Jump to ContentJump to Main Navigation
Show Summary Details

Clinical Chemistry and Laboratory Medicine (CCLM)

Published in Association with the European Federation of Clinical Chemistry and Laboratory Medicine (EFLM)

Editor-in-Chief: Plebani, Mario

Ed. by Gillery, Philippe / Lackner, Karl J. / Lippi, Giuseppe / Melichar, Bohuslav / Payne, Deborah A. / Schlattmann, Peter / Tate, Jillian R.

IMPACT FACTOR increased in 2015: 3.017
Rank 5 out of 30 in category Medical Laboratory Technology in the 2014 Thomson Reuters Journal Citation Report/Science Edition

SCImago Journal Rank (SJR) 2015: 0.873
Source Normalized Impact per Paper (SNIP) 2015: 0.982
Impact per Publication (IPP) 2015: 2.238

See all formats and pricing


Select Volume and Issue


30,00 € / $42.00 / £23.00

Get Access to Full Text

Urinary Porphyrin Excretion in Hepatitis C Infection

Michael Vogeser / Karl Jacob / Reinhart Zachoval

Citation Information: Clinical Chemistry and Laboratory Medicine. Volume 37, Issue 8, Pages 799–804, ISSN (Print) 1434-6621, DOI: https://doi.org/10.1515/CCLM.1999.120, June 2005

Publication History

Published Online:


A high prevalence of hepatitis C virus infection in porphyria cutanea tarda in some populations suggests a close link between viral hepatitis and alteration of porphyrin metabolism. Moreover, there is evidence of a role of porphyrinopathies in hepatocarcinogenesis. The aim of our study was to obtain data on the prevalence and patterns of heme metabolism alterations in patients with chronic hepatitis C virus infection. Urinary porphyrin excretion was prospectively studied in 100 consecutive outpatients with chronic hepatitis C infection without signs of photosensitivity, using an ion-pair high-performance liquid chromatography method. Increased total porphyrin excretion was found in 41 patients, with predominant excretion of coproporphyrins (whole study group: mean 146 μg/g creatinine, interquartile range 76–186; normal < 150), in 10 patients excretion exceeded 300 μg/g creatinine. In the majority of all patients studied (75/100) an increased ratio of the relatively hydrophobic coproporphyrin isomer I to isomer III was found. In just one case, urinary porphyrin pattern characteristic for chronic hepatic porphyria was present (uroporphyrin > coproporphyrin, heptacarboxyporphyrin III increased) but the total porphyrin excretion was only slightly elevated in this case. In the whole group, total urinary porphyrin excretion correlated well with serum bilirubin and was inversely correlated with albumin and thrombin time. In conclusion, secondary coproporphyrinuria occurs frequently in heptatitis C infection, whereas in Germany, preclinical porphyria cutanea tarda seems to be rare in these patients.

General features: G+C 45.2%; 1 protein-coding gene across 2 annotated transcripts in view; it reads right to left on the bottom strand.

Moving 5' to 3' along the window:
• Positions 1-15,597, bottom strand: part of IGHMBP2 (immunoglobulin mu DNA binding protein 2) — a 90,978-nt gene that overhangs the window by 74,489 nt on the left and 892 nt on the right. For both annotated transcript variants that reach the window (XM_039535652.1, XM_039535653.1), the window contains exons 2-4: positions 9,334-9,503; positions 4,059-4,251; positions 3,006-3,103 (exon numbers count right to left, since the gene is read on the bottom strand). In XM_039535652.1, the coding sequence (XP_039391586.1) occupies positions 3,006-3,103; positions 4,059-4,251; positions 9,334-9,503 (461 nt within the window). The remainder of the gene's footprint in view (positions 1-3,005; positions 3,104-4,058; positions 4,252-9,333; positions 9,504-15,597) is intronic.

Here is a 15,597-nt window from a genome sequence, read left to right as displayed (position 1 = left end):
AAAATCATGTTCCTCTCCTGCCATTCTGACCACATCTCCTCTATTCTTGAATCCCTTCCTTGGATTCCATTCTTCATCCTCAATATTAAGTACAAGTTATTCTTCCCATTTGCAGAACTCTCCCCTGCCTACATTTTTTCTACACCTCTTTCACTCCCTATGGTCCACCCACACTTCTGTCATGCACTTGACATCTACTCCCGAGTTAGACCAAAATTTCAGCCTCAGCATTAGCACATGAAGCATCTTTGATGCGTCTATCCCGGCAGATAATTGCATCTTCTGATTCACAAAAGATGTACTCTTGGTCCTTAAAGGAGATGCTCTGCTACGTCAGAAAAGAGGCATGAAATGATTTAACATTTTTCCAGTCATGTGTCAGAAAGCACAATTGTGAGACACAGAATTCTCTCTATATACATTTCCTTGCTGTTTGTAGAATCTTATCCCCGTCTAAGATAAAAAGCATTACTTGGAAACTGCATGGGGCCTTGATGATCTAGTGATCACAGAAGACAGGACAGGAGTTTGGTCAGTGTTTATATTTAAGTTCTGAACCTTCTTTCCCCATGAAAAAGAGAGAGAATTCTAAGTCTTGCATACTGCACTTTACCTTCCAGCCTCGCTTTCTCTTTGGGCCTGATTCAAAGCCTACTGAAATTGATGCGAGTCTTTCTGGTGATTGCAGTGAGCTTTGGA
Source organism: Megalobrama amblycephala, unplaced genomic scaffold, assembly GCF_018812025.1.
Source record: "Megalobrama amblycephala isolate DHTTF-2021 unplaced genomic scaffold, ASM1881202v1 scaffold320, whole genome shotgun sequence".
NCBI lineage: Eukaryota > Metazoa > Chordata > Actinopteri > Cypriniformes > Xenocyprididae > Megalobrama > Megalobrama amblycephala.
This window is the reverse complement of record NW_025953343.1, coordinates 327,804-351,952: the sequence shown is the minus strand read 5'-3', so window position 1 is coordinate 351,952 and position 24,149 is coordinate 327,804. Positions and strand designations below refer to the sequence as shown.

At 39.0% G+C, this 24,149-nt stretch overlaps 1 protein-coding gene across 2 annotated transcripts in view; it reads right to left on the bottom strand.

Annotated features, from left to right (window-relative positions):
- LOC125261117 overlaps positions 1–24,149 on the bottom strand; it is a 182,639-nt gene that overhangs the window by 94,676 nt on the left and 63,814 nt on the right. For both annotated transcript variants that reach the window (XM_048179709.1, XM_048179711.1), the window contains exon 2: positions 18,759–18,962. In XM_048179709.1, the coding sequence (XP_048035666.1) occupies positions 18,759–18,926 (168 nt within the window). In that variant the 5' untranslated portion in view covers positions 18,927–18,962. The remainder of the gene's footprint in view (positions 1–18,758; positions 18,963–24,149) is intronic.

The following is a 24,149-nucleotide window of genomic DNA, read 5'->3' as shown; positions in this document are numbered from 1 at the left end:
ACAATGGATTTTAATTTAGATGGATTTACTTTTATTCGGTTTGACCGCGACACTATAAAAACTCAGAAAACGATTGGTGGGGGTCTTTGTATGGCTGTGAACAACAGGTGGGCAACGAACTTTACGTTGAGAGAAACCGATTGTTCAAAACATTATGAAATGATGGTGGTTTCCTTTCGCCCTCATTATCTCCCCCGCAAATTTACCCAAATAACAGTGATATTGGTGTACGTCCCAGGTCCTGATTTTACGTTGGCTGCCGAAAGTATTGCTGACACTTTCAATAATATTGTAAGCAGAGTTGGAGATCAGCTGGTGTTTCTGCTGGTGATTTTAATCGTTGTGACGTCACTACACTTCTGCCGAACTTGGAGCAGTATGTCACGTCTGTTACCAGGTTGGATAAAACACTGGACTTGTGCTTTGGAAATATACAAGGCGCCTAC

Citing Articles

Here you can find all Crossref-listed publications in which this article is cited. If you would like to receive automatic email messages as soon as this article is cited in other publications, simply activate the “Citation Alert” on the top of this page.

Serag Esmat, Dina Elgendy, Mohamed Ali, Samia Esmat, Eman A. El-Nabarawy, Sara B. Mahmoud, and Olfat Shaker
Liver International, 2014, Volume 34, Number 7, Page 1033
Michael Vogeser, Karl Jacob, and Reinhart Zachoval
Clinical Biochemistry, 2000, Volume 33, Number 5, Page 387

Comments (0)

Please log in or register to comment.